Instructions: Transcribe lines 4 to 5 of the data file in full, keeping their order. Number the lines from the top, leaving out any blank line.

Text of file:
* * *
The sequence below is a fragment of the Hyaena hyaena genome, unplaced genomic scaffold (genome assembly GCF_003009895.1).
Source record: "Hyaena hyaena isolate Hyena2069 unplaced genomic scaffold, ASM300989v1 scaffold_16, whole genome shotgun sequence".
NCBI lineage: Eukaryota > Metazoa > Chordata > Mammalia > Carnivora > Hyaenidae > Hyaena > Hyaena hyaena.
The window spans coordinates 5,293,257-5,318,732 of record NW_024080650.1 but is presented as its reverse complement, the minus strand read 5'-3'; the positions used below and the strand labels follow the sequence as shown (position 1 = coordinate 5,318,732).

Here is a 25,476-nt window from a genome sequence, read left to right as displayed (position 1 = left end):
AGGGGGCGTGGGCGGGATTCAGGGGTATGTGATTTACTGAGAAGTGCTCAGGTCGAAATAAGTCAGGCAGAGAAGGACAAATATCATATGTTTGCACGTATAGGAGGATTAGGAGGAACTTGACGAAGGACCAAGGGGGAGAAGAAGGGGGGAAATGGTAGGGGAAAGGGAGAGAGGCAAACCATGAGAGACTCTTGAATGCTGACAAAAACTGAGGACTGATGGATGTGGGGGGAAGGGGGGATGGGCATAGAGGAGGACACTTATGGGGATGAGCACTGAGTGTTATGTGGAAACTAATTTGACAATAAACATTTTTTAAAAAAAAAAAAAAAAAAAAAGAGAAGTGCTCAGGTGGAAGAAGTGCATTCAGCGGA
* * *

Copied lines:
The window spans coordinates 5,293,257-5,318,732 of record NW_024080650.1 but is presented as its reverse complement, the minus strand read 5'-3'; the positions used below and the strand labels follow the sequence as shown (position 1 = coordinate 5,318,732).

Here is a 25,476-nt window from a genome sequence, read left to right as displayed (position 1 = left end):